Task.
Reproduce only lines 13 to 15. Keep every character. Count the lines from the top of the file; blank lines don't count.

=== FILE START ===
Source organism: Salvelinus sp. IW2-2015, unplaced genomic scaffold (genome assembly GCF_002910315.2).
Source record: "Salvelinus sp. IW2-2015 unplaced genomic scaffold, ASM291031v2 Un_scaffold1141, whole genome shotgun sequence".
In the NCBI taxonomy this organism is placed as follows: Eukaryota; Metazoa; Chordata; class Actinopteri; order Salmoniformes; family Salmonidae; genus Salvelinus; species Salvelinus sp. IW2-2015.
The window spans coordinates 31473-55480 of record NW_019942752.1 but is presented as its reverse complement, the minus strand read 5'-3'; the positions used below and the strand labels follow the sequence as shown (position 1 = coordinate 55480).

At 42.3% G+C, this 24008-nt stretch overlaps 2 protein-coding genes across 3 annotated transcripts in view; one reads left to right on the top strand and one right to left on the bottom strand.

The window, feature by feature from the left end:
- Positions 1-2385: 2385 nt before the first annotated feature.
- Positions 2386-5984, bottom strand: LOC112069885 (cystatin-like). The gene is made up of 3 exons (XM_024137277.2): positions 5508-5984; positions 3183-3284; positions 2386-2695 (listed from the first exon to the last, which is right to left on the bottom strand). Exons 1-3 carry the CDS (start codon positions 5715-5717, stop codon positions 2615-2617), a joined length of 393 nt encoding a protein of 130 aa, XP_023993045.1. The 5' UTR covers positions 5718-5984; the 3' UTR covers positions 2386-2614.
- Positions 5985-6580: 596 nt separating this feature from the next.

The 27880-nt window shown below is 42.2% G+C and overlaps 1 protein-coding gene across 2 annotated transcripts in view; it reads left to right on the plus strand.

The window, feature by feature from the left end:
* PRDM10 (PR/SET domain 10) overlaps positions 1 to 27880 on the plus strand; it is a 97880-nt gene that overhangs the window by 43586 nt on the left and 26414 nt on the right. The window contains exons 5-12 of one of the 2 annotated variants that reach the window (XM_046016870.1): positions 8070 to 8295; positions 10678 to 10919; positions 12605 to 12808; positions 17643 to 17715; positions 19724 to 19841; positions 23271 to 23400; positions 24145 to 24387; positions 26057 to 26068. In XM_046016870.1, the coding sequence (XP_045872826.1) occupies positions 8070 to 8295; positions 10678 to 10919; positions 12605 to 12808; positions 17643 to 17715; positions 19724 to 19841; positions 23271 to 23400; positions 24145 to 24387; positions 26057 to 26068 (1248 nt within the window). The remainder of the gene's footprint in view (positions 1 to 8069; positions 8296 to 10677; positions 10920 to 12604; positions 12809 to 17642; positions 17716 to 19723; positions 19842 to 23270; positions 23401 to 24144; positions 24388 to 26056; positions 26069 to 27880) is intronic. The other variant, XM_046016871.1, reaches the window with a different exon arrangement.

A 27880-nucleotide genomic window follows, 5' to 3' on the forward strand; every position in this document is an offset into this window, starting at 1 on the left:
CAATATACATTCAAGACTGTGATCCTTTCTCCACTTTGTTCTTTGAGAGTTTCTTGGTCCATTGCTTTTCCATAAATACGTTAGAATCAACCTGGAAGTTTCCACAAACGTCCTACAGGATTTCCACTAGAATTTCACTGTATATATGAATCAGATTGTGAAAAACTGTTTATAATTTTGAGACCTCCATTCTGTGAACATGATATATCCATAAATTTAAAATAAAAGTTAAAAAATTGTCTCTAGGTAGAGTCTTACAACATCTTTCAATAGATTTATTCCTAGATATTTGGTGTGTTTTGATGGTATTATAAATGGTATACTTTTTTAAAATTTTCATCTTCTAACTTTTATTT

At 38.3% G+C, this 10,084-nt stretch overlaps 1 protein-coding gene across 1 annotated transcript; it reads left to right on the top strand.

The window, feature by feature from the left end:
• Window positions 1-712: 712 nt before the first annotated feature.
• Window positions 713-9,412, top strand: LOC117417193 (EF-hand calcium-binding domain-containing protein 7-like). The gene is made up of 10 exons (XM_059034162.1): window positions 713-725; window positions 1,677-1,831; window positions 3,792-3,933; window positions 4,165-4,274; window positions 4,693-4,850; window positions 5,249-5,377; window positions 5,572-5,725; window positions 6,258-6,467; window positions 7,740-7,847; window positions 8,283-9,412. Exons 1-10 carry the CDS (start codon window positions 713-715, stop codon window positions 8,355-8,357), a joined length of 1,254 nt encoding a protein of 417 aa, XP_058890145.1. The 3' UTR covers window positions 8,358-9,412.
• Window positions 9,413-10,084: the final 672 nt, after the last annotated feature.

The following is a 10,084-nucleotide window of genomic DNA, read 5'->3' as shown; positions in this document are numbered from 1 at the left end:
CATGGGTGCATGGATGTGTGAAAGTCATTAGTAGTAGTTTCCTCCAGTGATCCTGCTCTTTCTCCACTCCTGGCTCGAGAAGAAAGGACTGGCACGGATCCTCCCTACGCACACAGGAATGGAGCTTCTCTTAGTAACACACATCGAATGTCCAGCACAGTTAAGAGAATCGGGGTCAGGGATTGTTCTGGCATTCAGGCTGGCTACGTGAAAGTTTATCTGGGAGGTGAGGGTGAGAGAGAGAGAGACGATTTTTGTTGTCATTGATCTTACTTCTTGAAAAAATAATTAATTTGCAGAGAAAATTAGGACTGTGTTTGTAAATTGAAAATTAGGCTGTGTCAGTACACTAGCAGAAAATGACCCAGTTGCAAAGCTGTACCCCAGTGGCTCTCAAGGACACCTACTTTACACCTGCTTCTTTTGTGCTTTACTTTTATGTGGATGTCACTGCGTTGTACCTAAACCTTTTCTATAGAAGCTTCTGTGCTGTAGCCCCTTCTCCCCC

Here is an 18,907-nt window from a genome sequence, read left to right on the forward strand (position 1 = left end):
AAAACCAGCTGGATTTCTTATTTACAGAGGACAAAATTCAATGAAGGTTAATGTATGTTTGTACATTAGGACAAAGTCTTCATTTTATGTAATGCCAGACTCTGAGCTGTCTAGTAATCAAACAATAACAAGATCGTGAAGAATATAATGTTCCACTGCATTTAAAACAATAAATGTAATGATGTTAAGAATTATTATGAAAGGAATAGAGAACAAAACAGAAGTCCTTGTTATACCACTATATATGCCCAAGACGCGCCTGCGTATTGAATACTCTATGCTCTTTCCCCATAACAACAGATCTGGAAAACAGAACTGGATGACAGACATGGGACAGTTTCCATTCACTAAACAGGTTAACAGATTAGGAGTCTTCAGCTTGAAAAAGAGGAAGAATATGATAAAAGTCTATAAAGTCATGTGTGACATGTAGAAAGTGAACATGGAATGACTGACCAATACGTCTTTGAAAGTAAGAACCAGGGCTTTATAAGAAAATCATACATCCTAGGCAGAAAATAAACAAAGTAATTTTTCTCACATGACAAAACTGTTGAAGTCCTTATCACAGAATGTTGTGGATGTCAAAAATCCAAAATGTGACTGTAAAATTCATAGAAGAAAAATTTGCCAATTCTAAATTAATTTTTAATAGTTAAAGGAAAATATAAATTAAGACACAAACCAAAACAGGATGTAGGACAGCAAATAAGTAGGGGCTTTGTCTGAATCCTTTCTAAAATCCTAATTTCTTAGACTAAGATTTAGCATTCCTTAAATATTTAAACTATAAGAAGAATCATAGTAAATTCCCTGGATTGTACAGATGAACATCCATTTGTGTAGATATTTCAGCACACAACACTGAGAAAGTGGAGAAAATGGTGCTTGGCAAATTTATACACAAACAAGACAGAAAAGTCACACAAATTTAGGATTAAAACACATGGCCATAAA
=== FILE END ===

A 27880-nucleotide genomic window follows, 5' to 3' on the forward strand; every position in this document is an offset into this window, starting at 1 on the left:
CAATATACATTCAAGACTGTGATCCTTTCTCCACTTTGTTCTTTGAGAGTTTCTTGGTCCATTGCTTTTCCATAAATACGTTAGAATCAACCTGGAAGTTTCCACAAACGTCCTACAGGATTTCCACTAGAATTTCACTGTATATATGAATCAGATTGTGAAAAACTGTTTATAATTTTGAGACCTCCATTCTGTGAACATGATATATCCATAAATTTAAAATAAAAGTTAAAAAATTGTCTCTAGGTAGAGTCTTACAACATCTTTCAATAGATTTATTCCTAGATATTTGGTGTGTTTTGATGGTATTATAAATGGTATACTTTTTTAAAATTTTCATCTTCTAACTTTTATTT

At 38.3% G+C, this 10,084-nt stretch overlaps 1 protein-coding gene across 1 annotated transcript; it reads left to right on the top strand.